Registered nurses (RNs) provide a shoulder for grieving family members to lean on. They hold their patients’ hands and offer emotional support during some of the most difficult times in life.
RNs can find solace in their faith communities, but it’s also essential for them to develop their own emotional resilience. What exactly is resilience in nursing? Why is resilience important in nursing? Let’s take a closer look at these questions and explore some resilience in nursing examples to learn how to cultivate this quality in your own life.
In This Article:
- What Does It Mean To Be Resilient?
- Understanding Resilience in Nursing
- Why Is Resilience Important in Nursing?
- 7 Ways to Cultivate Resilience in Nursing Practice
What Does It Mean To Be Resilient?
Resilient people are often thought of as being able to continue on with the tasks of life, regardless of their past experiences. Some might view resilience as an ingrained personality trait, while others may perceive it as a strategy that one can work at using more effectively. Consider how strongly any of the following applies to you:
- People describe me as optimistic. Challenges are temporary and I’m confident I’ll overcome them.
- I don’t dwell on anger or discouragement.
- I can easily cope with situations with high levels of uncertainty and ambiguity.
- I’m a curious person who asks lots of questions. I adjust well to change.
- I laugh at myself easily and can find humor in even difficult situations.
- I learn from my own experiences and the experiences of others.
- I’m a problem-solver. I can make less-than-ideal situations work for me.
- I’m durable. I’ve gotten through many tough situations just fine.
- I can find the silver lining in any misfortune. I look for opportunities in the midst of adversity.
Understanding Resilience in Nursing
It’s probably safe to say everyone will experience adversity at some point in their life. Children might face tests of their resilience when dealing with a playground bully, while adults might face job loss, relationship problems and similar challenges. While nurses may themselves encounter these types of challenges, they also face added obstacles at work.
It can be difficult to see patients struggle and inform family members about their loved ones. Nurses often face emotional difficulties, spend long hours on their feet, and make frequent judgment calls regarding their patients. Nursing has its challenges, but with resiliency, can also be a rewarding profession.
Resilience in nursing means that a nurse is able to accept these challenges, avoid experiencing an overly emotional response to them and calmly work toward solutions. A resilient nurse is one who can go home at the end of a difficult day and focus on their personal life, rather than letting workplace events continue to occupy their headspace.
Why Is Resilience Important in Nursing?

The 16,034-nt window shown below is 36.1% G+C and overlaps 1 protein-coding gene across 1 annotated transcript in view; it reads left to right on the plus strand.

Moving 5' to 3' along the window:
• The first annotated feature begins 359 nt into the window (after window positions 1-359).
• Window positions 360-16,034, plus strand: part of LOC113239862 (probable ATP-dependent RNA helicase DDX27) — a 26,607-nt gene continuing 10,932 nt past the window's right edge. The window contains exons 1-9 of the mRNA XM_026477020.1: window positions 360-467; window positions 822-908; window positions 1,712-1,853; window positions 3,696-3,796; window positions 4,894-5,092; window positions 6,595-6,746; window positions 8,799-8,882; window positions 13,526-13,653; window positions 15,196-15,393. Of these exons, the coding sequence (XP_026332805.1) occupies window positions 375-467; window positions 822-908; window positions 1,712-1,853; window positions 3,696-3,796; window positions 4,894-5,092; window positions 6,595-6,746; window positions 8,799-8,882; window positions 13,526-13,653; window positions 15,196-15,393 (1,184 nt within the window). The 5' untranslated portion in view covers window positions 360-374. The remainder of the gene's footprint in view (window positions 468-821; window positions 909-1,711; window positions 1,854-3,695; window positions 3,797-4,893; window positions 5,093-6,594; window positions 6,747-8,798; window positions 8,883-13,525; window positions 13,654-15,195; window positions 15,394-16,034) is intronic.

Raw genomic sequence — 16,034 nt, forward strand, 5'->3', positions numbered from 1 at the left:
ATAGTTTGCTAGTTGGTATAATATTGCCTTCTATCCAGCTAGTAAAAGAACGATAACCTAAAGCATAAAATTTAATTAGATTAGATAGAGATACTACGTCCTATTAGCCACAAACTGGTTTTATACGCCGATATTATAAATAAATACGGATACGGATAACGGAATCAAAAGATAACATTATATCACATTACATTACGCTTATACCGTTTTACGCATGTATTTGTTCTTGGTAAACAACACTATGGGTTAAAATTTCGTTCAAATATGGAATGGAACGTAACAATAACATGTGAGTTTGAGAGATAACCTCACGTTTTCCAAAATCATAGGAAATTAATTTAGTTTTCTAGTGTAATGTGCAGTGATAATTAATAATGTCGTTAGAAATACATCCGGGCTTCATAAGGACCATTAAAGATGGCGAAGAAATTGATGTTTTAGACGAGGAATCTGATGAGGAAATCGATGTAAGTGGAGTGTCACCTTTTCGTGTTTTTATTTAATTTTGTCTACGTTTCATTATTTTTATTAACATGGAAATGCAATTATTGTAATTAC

The challenges nurses face every day can take an emotional toll. Although emotional resilience cannot guarantee that a nurse will never suffer burnout, it can reduce the likelihood that burnout will occur. Furthermore, emotional resilience in nurses may reduce the risk of anxiety and depression in these professionals.1
Resilience in nursing is important not only for nurses themselves, but also patients and healthcare organizations. When nurses experience mental health difficulties, the quality of patient care and nursing professionalism may also decline. In addition, healthcare organizations experience higher turnover rates.2
7 Ways To Cultivate Resilience in Nursing Practice
With consistent practice, you can improve your emotional resilience. Try working on the following:
- Monitor yourself for negative thought patterns and turn them into positive thought patterns.
- Use every problem as a learning opportunity.
- Be open to offering and receiving acts of kindness.
- Practice gratitude in everyday life.
- Take care of your physical and mental health.
- Embrace comic relief.
- Establish personal boundaries. Even if you’re asked to work overtime because your nursing unit is short-staffed, learn how to say “No” when you’re too tired or overworked to do so.
One study found that nurses who try to maintain an optimistic view of life demonstrated greater resilience in the workplace. Specifically, maintaining an optimistic view involved recalling good memories and deriving enjoyment from them, as well as taking pride in the hard work of nursing.2
Grounded firmly in faith and rooted in a tradition of academic excellence, Grand Canyon University is your opportunity to advance your nursing qualifications. With multiple nursing pathways available, GCU’s accelerated Bachelor of Science in Nursing (ABSN) program is designed for individuals who have either a non-nursing degree or for those with transfer credits or no prior coursework. Fill out the form on this page to learn more about our ABSN program.
1 American Association of Colleges of Nursing. (n.d.). Resilience. American Association of Colleges of Nursing. Retrieved September 14, 2023.
2 Kim, E. Y., Chang, S. O. (2022, January 19). Exploring nurse perceptions and experiences of resilience: a meta-synthesis study. BMC Nursing. Retrieved September 14, 2023.
Approved by the associate dean of the College of Nursing and Health Care Professions on Nov. 6, 2023.
The views and opinions expressed in this article are those of the author’s and do not necessarily reflect the official policy or position of Grand Canyon University. Any sources cited were accurate as of the publish date.